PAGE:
Marisa Schultz of the Detroit News reports:
The city of Detroit will receive more than half of $100 million in newly allocated federal funds to tear down blighted structures.
It is a measure of just how utterly Detroit has failed that this is being treated as good news:
“This is excellent news for Detroiters and for improved public safety in the city,” said Bill Nowling, spokesman for Detroit Emergency Manager Kevyn Orr. “These funds will be put to immediate use stabilizing neighborhoods and eradicating blight. Next week the the city, with assistance from the state of Michigan, will begin knocking down blighted structures with these funds.”
The new Detroit rallying cry, then, might be: If we tear it down, then maybe they'll come.
Meanwhile, Garance Franke-Ruta of the Atlantic suggests that one way to help rescue Detroit would be to tie some of the city's derelict properties to the student loan debt hanging over the heads of so many of young people.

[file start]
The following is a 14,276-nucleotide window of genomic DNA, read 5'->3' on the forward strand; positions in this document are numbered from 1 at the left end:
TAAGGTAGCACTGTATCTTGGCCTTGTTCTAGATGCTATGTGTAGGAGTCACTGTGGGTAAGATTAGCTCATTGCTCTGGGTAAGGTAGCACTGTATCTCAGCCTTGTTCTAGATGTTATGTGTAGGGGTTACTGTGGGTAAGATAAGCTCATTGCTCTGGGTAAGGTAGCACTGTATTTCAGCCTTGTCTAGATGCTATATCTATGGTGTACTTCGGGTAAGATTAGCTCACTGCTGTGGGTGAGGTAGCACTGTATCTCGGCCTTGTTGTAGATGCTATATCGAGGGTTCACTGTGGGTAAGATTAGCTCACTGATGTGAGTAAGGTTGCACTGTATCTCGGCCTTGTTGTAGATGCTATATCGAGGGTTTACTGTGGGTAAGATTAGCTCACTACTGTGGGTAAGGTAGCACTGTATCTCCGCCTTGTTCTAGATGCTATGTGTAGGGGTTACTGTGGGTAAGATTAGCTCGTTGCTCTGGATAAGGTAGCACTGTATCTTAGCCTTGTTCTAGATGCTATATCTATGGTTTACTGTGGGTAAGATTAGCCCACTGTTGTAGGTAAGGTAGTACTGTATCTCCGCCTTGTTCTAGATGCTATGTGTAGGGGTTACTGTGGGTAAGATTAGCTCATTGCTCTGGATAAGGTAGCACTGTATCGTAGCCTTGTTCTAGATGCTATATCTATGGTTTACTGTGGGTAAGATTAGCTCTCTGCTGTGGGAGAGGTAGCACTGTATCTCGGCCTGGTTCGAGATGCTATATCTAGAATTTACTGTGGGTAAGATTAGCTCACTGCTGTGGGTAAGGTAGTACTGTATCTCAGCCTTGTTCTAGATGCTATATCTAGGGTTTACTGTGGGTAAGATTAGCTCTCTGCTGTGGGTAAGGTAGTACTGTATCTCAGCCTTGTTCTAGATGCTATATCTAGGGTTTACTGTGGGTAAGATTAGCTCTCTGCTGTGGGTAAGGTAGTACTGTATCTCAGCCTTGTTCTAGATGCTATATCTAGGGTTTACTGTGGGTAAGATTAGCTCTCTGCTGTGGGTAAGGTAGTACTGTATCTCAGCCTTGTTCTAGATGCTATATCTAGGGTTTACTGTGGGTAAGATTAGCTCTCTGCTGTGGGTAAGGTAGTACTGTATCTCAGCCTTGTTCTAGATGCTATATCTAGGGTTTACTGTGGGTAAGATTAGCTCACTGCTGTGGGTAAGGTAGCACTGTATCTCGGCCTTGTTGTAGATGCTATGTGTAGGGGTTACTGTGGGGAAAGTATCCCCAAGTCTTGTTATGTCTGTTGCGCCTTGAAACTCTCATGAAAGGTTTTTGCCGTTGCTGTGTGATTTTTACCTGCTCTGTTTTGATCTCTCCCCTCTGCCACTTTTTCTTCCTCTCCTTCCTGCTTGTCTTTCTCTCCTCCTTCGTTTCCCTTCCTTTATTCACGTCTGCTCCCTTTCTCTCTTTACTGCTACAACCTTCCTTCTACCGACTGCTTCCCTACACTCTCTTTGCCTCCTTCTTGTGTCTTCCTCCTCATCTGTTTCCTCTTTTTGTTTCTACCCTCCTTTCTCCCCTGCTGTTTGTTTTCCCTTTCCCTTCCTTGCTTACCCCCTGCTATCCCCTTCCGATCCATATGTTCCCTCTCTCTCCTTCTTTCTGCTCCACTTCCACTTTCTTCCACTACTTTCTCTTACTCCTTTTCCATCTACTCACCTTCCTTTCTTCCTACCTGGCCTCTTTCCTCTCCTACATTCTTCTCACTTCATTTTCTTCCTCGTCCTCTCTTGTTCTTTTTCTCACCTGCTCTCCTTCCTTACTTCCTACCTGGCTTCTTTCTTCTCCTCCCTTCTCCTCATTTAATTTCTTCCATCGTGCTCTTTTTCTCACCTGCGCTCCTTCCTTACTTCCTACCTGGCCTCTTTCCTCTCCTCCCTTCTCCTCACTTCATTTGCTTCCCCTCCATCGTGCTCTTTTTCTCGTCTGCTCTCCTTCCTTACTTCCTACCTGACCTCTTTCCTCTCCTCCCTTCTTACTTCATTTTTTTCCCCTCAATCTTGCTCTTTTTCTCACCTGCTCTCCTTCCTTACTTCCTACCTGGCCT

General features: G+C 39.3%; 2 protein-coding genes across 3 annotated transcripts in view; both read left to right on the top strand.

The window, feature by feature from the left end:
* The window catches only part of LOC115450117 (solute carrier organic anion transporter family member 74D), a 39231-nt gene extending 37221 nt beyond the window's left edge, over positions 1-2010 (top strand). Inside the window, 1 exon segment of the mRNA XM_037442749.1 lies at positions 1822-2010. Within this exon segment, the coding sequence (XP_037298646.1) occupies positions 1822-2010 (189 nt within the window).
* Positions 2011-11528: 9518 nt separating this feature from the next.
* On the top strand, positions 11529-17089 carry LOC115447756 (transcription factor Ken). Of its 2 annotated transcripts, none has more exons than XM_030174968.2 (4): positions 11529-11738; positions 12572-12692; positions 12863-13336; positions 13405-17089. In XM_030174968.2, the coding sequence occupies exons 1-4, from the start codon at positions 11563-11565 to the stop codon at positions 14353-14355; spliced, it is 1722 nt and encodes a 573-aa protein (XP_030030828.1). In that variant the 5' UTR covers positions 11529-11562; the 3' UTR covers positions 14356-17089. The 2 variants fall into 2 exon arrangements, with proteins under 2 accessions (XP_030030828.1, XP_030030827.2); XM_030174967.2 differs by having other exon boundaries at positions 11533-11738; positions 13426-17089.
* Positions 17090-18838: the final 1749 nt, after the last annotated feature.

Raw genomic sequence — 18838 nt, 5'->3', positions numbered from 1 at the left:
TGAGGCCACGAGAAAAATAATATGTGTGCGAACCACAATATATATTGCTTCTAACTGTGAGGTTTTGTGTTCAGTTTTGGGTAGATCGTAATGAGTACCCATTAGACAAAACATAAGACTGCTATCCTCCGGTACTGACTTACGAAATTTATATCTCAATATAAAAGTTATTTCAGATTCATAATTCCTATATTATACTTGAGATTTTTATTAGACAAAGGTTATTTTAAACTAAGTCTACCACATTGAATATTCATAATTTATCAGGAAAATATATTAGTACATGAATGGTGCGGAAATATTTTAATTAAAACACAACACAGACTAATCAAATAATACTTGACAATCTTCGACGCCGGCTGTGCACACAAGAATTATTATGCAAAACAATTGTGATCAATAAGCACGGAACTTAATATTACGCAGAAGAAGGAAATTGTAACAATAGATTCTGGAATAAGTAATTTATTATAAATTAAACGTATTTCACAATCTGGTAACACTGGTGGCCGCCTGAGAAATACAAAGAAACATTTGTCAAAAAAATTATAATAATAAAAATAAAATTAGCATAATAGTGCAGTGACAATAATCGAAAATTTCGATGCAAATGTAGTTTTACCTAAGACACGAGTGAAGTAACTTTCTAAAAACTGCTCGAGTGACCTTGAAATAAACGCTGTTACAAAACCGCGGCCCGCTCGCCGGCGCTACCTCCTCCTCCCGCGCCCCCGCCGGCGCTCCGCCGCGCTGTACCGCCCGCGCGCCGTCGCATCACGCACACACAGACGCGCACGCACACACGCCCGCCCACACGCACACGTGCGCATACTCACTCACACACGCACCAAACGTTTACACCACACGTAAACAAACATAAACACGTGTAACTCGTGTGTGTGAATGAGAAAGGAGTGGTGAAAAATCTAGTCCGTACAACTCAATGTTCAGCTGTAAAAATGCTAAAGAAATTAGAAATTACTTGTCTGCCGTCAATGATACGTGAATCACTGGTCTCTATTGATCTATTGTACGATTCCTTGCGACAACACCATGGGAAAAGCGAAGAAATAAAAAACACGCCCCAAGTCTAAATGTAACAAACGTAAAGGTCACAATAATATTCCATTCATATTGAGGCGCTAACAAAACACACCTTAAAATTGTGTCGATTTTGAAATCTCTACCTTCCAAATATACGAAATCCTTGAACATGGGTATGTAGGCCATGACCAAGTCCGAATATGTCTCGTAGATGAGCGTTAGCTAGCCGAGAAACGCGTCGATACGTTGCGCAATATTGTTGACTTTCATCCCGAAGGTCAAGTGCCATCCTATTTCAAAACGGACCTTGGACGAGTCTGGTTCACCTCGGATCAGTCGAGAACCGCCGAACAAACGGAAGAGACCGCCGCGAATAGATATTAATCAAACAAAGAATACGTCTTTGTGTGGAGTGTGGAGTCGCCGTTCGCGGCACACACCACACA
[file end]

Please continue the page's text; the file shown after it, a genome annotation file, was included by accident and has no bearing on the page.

Debt-burdened recent college graduates, for their part, need cheap housing and to pay off their student loans. They need to live in a place they can afford, and they need some means of reducing the principal on their debt in a timely fashion so they can get on with their lives ... Maybe it's time to try to yoke these two problems together and allow for partial loan forgiveness for people who commit to living in distressed communities for a set period of time. The rents in Detroit couldn't be cheaper, nor could houses, should anyone want to lay down deeper roots.
Added bonus: There are also plenty of dogs available for adoption so the homesteaders would have pets for companionship.